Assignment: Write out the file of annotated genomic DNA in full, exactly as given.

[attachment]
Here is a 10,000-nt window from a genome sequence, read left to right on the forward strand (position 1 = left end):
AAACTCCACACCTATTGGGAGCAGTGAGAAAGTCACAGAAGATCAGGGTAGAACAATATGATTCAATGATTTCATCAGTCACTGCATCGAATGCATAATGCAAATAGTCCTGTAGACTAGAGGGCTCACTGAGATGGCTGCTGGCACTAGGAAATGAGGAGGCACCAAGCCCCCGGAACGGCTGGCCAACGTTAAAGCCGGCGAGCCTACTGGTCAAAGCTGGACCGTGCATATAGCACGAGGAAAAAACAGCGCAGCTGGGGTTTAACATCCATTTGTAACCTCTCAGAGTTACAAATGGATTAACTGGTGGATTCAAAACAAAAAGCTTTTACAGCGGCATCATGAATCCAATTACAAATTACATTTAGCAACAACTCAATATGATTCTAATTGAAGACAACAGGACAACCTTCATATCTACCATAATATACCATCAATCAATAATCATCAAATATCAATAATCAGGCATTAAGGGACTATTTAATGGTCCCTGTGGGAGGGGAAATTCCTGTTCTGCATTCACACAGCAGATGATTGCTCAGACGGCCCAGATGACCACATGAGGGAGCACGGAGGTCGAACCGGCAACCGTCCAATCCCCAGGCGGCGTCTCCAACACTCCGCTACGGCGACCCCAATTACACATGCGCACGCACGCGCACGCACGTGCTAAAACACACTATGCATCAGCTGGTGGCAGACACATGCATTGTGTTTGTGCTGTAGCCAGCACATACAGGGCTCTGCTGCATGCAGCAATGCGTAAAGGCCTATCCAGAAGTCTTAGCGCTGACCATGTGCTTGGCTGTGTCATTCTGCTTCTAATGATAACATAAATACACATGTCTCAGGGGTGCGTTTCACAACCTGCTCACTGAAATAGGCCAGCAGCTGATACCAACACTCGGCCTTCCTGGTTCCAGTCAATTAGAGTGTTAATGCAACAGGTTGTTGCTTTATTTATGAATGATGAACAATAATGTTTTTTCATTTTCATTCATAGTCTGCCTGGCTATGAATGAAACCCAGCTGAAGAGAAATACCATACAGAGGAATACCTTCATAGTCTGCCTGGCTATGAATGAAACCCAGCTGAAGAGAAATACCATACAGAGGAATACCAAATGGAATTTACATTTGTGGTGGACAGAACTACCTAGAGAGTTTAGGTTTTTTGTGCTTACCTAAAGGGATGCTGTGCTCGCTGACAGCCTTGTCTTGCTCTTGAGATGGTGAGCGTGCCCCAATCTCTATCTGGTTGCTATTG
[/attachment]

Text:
Here is a 10,000-nt window from a genome sequence, read left to right on the forward strand (position 1 = left end):
AAACTCCACACCTATTGGGAGCAGTGAGAAAGTCACAGAAGATCAGGGTAGAACAATATGATTCAATGATTTCATCAGTCACTGCATCGAATGCATAATGCAAATAGTCCTGTAGACTAGAGGGCTCACTGAGATGGCTGCTGGCACTAGGAAATGAGGAGGCACCAAGCCCCCGGAACGGCTGGCCAACGTTAAAGCCGGCGAGCCTACTGGTCAAAGCTGGACCGTGCATATAGCACGAGGAAAAAACAGCGCAGCTGGGGTTTAACATCCATTTGTAACCTCTCAGAGTTACAAATGGATTAACTGGTGGATTCAAAACAAAAAGCTTTTACAGCGGCATCATGAATCCAATTACAAATTACATTTAGCAACAACTCAATATGATTCTAATTGAAGACAACAGGACAACCTTCATATCTACCATAATATACCATCAATCAATAATCATCAAATATCAATAATCAGGCATTAAGGGACTATTTAATGGTCCCTGTGGGAGGGGAAATTCCTGTTCTGCATTCACACAGCAGATGATTGCTCAGACGGCCCAGATGACCACATGAGGGAGCACGGAGGTCGAACCGGCAACCGTCCAATCCCCAGGCGGCGTCTCCAACACTCCGCTACGGCGACCCCAATTACACATGCGCACGCACGCGCACGCACGTGCTAAAACACACTATGCATCAGCTGGTGGCAGACACATGCATTGTGTTTGTGCTGTAGCCAGCACATACAGGGCTCTGCTGCATGCAGCAATGCGTAAAGGCCTATCCAGAAGTCTTAGCGCTGACCATGTGCTTGGCTGTGTCATTCTGCTTCTAATGATAACATAAATACACATGTCTCAGGGGTGCGTTTCACAACCTGCTCACTGAAATAGGCCAGCAGCTGATACCAACACTCGGCCTTCCTGGTTCCAGTCAATTAGAGTGTTAATGCAACAGGTTGTTGCTTTATTTATGAATGATGAACAATAATGTTTTTTCATTTTCATTCATAGTCTGCCTGGCTATGAATGAAACCCAGCTGAAGAGAAATACCATACAGAGGAATACCTTCATAGTCTGCCTGGCTATGAATGAAACCCAGCTGAAGAGAAATACCATACAGAGGAATACCAAATGGAATTTACATTTGTGGTGGACAGAACTACCTAGAGAGTTTAGGTTTTTTGTGCTTACCTAAAGGGATGCTGTGCTCGCTGACAGCCTTGTCTTGCTCTTGAGATGGTGAGCGTGCCCCAATCTCTATCTGGTTGCTATTG